Interestingly, female witnesses also reported feeling that co-workers viewed women negatively. “By reinforcing and perpetuating hypermasculine, patriarchal ideals, male gender harassment ultimately communicates messages of male superiority and female subordination to those who encounter it,” Dionisi says. “As a result, although females are not the direct targets of this mistreatment, this behaviour may, in fact, produce a unique form of suffering for female witnesses.”
The Organizational Cost of Disengagement
In the same way that the negative effects of harassment spill over from the target to the witnesses, the fear and anger experienced by co-workers have a real and destructive effect on their workplace behaviours.
Dionisi and Barling found that observing male-on-male harassment predicted a significant spike in levels of work withdrawal and deviance among witnesses. In everyday terms, that means failing to show up for scheduled meetings, staying out of sight to avoid assignments, taking property without permission, and saying hurtful comments to co-workers.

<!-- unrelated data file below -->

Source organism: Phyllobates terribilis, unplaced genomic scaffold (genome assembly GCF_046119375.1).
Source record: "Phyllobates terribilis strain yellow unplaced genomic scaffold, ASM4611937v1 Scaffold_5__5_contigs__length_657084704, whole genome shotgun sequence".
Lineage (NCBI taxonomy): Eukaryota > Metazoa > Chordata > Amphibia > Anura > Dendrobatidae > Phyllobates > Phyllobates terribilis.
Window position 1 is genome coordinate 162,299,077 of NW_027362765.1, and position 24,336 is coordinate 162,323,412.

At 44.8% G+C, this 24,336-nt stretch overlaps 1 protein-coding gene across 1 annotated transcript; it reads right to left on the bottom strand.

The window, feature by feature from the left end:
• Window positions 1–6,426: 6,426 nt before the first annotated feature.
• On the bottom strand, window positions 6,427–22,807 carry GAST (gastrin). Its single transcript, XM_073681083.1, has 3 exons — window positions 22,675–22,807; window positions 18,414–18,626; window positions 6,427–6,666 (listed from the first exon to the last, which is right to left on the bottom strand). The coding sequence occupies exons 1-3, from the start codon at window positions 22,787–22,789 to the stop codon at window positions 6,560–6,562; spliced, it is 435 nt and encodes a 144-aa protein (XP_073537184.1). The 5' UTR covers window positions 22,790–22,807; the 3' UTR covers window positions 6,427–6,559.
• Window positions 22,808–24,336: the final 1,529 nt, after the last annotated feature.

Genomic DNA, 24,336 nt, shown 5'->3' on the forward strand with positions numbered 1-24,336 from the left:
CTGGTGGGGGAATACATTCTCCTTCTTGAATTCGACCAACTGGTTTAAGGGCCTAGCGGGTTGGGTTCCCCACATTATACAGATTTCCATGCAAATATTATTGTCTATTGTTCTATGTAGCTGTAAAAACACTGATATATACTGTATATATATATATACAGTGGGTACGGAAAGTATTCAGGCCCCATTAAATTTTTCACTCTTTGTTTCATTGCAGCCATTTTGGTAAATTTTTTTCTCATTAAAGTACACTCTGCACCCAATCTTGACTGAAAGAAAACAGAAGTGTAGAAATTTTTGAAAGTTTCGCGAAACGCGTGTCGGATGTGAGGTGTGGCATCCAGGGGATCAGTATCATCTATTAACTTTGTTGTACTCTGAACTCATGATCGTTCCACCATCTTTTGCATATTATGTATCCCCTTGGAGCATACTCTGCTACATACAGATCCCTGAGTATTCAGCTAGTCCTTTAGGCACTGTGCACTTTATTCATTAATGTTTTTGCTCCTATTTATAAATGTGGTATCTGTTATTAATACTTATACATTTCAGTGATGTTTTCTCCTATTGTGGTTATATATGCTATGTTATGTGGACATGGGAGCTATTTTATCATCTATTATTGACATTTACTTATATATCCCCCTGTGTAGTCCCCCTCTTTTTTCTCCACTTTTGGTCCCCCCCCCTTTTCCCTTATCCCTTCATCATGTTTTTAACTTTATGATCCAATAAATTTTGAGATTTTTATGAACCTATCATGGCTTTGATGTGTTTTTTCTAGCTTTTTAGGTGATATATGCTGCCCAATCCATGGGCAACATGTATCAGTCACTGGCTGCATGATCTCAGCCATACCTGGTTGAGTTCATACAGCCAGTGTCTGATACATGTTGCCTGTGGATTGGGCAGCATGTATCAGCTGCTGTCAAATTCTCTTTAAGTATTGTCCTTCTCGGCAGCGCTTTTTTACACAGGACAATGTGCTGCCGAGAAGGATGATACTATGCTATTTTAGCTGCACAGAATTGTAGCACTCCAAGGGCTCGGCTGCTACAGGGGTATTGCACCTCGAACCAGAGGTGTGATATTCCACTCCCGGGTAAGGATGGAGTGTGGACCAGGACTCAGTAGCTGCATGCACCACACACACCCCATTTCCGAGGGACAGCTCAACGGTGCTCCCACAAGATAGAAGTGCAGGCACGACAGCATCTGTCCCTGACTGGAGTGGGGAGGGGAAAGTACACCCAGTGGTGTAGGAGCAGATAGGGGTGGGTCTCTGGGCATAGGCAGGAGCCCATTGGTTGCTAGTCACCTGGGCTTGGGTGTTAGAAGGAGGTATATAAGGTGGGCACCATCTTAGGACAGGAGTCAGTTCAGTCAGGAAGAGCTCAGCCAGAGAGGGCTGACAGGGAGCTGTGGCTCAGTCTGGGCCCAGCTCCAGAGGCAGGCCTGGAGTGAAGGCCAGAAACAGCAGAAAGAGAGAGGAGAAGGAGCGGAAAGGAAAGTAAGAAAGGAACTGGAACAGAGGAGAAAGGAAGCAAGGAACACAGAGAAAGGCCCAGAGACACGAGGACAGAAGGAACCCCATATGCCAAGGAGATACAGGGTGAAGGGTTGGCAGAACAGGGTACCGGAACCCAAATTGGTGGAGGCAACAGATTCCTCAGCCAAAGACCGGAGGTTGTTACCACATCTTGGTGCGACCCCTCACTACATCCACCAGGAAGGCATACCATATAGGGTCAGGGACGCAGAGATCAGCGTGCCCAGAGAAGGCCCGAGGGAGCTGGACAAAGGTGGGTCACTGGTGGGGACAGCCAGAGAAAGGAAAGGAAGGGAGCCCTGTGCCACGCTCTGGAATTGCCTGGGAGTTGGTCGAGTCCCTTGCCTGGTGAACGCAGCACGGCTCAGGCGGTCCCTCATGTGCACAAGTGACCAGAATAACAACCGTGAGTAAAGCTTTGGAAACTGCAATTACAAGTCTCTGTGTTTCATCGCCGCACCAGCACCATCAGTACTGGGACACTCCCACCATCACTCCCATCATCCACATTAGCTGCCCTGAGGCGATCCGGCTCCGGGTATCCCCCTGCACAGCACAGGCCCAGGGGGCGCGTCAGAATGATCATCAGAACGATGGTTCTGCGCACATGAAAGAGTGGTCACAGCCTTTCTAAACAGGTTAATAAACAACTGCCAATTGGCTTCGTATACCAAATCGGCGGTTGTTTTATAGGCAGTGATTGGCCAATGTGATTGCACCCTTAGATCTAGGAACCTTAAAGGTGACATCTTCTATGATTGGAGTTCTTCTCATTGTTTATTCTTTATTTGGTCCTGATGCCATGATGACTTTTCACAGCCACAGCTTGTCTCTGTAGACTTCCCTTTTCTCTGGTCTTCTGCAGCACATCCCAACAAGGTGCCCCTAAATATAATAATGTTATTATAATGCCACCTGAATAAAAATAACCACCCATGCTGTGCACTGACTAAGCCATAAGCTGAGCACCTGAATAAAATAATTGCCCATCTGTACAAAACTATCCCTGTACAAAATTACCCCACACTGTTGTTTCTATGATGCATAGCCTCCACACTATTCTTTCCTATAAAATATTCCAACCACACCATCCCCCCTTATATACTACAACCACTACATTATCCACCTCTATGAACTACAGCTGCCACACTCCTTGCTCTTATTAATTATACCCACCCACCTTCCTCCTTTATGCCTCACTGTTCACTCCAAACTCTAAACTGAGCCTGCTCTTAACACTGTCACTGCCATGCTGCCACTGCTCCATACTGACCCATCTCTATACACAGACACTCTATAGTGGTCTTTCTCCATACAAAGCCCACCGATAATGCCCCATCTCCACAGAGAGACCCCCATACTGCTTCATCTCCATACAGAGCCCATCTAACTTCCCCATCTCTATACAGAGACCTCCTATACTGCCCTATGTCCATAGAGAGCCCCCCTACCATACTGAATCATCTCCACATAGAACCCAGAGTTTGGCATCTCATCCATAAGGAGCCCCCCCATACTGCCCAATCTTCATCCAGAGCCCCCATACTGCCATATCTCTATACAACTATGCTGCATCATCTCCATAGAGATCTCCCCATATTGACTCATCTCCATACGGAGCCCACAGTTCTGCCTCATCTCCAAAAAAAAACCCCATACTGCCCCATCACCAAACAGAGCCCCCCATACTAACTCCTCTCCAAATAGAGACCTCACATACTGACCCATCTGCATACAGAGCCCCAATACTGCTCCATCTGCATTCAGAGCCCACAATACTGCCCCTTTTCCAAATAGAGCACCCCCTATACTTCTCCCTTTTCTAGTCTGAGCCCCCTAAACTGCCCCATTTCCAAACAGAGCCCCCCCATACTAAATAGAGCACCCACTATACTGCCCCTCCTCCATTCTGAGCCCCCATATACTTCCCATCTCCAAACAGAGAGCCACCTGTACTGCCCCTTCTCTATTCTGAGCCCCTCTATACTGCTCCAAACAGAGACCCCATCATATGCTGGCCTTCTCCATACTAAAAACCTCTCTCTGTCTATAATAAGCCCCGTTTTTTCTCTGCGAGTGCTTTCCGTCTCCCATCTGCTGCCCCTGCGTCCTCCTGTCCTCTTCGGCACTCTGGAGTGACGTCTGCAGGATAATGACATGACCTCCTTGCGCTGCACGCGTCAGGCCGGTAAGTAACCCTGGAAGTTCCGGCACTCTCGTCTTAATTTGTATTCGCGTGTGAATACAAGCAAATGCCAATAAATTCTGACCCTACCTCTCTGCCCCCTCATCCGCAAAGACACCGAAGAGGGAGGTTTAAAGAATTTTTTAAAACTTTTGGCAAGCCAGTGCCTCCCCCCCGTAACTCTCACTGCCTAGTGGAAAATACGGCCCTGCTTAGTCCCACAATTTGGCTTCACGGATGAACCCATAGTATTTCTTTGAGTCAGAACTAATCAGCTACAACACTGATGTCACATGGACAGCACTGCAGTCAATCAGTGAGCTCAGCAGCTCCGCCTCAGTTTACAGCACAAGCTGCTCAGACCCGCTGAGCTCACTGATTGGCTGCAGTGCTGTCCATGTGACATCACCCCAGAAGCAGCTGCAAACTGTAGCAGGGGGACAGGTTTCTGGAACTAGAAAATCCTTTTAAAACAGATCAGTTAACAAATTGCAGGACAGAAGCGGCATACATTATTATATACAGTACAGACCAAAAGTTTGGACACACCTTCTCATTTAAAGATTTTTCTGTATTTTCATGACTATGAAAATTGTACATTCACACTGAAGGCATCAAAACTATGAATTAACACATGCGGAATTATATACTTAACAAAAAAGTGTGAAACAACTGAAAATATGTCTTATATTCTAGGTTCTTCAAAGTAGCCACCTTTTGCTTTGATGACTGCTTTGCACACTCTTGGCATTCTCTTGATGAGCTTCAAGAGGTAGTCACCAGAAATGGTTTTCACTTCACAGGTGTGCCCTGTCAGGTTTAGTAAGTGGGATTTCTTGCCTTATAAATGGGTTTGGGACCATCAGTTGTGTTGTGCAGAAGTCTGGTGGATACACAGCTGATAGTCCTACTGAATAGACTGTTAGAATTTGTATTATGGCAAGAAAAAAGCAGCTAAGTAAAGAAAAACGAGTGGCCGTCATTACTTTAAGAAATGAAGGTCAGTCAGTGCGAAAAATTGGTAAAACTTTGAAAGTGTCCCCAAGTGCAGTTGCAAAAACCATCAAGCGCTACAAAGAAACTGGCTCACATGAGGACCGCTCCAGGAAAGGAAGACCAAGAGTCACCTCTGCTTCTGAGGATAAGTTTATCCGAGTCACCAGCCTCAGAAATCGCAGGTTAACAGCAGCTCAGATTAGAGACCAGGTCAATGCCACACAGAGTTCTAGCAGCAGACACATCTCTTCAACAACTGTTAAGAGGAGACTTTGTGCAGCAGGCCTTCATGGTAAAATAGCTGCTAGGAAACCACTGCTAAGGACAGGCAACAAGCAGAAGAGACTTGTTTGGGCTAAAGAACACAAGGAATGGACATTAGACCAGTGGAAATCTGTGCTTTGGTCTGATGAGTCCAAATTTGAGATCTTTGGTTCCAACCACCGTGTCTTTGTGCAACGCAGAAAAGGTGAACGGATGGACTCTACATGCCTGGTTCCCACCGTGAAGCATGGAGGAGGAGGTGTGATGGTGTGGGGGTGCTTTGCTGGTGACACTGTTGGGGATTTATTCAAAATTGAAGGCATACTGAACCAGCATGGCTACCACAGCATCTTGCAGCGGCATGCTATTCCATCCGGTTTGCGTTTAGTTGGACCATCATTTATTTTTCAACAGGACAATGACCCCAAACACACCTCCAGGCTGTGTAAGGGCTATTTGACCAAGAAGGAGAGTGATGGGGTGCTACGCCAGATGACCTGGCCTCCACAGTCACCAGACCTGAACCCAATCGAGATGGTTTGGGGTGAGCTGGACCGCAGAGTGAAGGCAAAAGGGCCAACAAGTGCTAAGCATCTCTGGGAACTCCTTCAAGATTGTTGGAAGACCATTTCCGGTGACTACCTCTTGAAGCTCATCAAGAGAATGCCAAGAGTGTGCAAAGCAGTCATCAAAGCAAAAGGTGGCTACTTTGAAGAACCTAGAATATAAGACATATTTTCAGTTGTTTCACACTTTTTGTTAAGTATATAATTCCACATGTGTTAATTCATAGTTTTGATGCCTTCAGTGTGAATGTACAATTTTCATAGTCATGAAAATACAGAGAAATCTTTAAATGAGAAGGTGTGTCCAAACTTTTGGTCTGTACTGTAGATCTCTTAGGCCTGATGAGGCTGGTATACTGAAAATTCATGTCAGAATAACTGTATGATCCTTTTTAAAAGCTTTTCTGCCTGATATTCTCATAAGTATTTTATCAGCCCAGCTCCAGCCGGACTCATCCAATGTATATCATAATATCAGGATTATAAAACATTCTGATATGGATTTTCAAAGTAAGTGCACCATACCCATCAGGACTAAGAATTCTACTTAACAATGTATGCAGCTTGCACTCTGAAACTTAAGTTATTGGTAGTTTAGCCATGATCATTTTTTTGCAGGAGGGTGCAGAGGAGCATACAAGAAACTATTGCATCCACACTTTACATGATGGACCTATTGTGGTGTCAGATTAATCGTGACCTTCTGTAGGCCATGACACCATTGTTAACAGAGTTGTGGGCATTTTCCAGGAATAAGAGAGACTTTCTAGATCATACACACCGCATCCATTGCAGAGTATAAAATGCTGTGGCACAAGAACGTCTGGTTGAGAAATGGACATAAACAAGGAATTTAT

Employees’ commitment to their jobs and employers also took a hit, with observers of male harassment less likely to see a long future at the company or to see their organization’s problems as their own.
Reporting and Counselling
Male-targeted sexual harassment in the workplace clearly has far-reaching consequences for both employees and the employers aiming to cultivate a safe, peaceful, and productive workplace. Fortunately, knowing the full extent of consequences to male harassment can help managers draw attention to the problem and nip it in the bud.
Dionisi and Barling counsel managers to consider the needs of the wider organization after incidents of sexual harassment. Employees should be educated on how to report male harassment in order to help allay their fears and alleviate the negative effects of those incidents. Counselling services should also be offered not only to harassment targets but to the targets’ peers as well.
“Organizations need to be purposeful in targeting this type of mistreatment,” says Dionisi. “Implementing organization-wide training initiatives that communicate the unacceptability of male gender harassment and incorporate material to dispel the ‘boys will boys’ mentality, will be critical to combatting this problem and the harm it can produce for all employees.”